And then there’s the word “inclusion.” Another fine word in its own right. Considering the church’s spotted past in excluding people for the wrong reasons-too poor, too black, too awkward-inclusion can sound awfully good. And it is, when by “inclusion” we mean something like “welcome.” The church, of all places, should be an inviting haven for any sinner-come-lately and any socio-category that treasures Jesus in faith and repentance, or is simply looking for spiritual guidance.

So what’s the problem? The problem is one of boundaries. I am convinced that most of our wrangling in churches and denominations is over where to put up fences. What are the boundaries for fellowship? Membership? Leadership? What does one have to believe, say, or do in order to be counted as one of us? Where inclusionists have gone wrong is in removing theological and ethical boundaries that are essential in defining what it means to be Christian.

Picture a wide open field with a fenced-in square in the middle. The fence posts are doctrines, behaviors, and affections. The area inside the fence is Christianity. Outside the fence is not Christianity. If we put the fence somewhere else or remove it entirely, we no longer have anything definably Christian. If we take down all, or most, of the key fence posts in the name of inclusion, we may have included more people, but not in any meaningful way. In all the hubbub about inclusion, the irony is that it cannot exist without exclusion…

Of course, in the end, inclusive churches and other institutions do have boundaries. Even the most wildly accepting community draws the line somewhere and excludes some people, usually those who are less wildly accepting of the same things they are.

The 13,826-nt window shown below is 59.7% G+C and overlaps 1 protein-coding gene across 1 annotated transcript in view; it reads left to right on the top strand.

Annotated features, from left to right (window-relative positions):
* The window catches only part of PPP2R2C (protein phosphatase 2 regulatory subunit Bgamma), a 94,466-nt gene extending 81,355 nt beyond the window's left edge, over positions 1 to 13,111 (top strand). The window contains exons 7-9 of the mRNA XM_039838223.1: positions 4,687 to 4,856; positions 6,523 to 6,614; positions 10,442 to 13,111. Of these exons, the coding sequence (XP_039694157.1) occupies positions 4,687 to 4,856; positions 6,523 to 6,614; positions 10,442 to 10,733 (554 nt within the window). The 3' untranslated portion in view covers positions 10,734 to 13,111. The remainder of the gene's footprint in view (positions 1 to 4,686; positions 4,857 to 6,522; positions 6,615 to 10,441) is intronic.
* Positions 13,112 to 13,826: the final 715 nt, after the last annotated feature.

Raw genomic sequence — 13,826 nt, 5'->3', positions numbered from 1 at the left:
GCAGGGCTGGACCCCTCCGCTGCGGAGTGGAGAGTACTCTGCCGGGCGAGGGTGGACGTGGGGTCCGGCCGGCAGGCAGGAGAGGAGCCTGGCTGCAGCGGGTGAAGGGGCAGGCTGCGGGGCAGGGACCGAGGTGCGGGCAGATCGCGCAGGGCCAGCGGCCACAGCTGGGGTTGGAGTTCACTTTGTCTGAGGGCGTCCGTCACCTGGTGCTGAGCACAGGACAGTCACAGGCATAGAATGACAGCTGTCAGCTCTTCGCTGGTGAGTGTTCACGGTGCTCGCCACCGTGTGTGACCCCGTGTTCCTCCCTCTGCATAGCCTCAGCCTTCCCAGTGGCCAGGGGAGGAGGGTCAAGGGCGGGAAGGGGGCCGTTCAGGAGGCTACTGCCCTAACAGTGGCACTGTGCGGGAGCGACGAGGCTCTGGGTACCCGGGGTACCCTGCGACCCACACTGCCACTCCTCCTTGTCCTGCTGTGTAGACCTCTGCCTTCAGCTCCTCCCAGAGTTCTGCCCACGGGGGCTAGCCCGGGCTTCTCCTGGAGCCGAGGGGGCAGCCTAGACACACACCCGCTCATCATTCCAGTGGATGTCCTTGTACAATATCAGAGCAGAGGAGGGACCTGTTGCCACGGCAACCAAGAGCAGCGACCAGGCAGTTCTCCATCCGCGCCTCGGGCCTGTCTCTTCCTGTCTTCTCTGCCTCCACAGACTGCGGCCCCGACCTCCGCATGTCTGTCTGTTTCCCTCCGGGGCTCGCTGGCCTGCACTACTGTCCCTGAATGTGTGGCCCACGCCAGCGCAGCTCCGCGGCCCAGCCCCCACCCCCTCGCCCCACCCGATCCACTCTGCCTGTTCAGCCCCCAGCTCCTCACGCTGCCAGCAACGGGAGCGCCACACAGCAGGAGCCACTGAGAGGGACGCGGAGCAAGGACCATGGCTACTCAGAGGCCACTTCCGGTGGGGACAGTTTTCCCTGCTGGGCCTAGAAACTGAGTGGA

In other words, every institution, if it is any kind of discernible community, has its own creed and convictions. Some are published, publicly recited, and rooted in Scripture. Others are unwritten, but no less powerful. Every group that can be meaningfully joined stands against some other group. Inclusive churches are inclusive of gays, lesbians, and doctrinal innovation. But they are exclusive (though it won’t be written down in any by-laws) toward those who cannot tolerate homosexuality in the church and advocate doctrinal standards. For inclusionists, nonjudgmentalism does not usually extend to those who put up their fences a little closer in.

If inclusionists–be they emergents, inter-faith gurus, or social gospel acolytes–draw their boundaries to exclude evangelicals, fundamentalists, traditional Catholics, and others they deem theological nit-picks, that is their perfect right. It would be nice, however, if they realized they were exclusive like the rest of us.

Who knows, with a little dialogue, maybe they will.

Kevin DeYoung

[1], accessed 9/29/10.